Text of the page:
Saturday, December 1, 2007

Behind That Belgian Lace

"The afternoon was devoted to sewing. Mademoiselle, like most Belgian ladies, was specially skillful with her needle. She by no means thought it a waste of time to devote unnumbered hours to fine embroidery, sight-destroying lace-work, marvellous netting and knitting, and above all, to most elaborate stocking-mending. She would give a day to the mending of two holes in a stocking at any time, and think her 'mission' nobly fulfilled when she had accomplished it. It was another of Caroline's troubles to be condemned to learn this foreign style of darning, which was done stitch by stitch so as exactly to imitate the fabric of the sock itself; a wearifu' process, but considered by Hortense Gerard, and by her ancestresses before her for long generations back, as one of the first 'duties of woman.' She herself had had a needle, cotton, and a fearfully torn stocking put into her hand while she yet wore a child's coif on her little black head: her 'hauts faits' in the darning line had been exhibited to company ere she was six years old, and when she first discovered that Caroline was profoundly ignorant of this most essential of attainments, she could have wept with pity over her miserably neglected youth."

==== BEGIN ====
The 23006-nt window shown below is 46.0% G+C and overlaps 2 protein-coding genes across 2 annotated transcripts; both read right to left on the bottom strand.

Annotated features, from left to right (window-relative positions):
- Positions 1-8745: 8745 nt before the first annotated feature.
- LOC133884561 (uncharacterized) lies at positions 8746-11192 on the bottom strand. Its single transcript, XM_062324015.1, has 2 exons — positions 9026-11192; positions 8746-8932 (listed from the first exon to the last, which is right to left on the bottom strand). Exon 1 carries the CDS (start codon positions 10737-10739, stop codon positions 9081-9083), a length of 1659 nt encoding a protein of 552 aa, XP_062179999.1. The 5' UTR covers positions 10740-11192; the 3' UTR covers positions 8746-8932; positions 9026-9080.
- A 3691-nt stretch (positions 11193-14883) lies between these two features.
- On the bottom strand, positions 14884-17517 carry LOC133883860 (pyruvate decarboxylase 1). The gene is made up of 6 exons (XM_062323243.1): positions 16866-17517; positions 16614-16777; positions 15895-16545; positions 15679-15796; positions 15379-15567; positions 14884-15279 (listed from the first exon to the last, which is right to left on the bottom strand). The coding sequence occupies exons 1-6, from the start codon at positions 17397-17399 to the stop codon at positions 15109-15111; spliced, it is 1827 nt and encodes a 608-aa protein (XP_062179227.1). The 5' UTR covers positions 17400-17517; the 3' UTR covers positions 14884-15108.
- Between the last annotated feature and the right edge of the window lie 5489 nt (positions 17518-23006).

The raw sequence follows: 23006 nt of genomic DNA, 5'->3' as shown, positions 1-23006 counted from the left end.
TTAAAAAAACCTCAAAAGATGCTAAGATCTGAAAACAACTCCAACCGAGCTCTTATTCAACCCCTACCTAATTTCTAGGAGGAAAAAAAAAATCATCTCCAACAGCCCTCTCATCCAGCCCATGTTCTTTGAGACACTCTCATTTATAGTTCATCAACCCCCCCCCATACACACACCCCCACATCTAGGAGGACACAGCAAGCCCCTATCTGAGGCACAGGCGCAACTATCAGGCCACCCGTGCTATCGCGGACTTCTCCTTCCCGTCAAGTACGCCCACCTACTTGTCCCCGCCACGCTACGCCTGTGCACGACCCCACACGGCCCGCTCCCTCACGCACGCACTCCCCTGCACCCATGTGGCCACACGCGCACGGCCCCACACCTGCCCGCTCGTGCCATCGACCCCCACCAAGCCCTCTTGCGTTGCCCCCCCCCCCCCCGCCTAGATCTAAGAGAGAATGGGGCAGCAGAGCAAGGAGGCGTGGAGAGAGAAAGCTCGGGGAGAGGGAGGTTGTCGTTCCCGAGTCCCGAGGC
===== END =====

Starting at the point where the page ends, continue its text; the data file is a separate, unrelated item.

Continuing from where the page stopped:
Charlotte Bronte, Shirley, 1849

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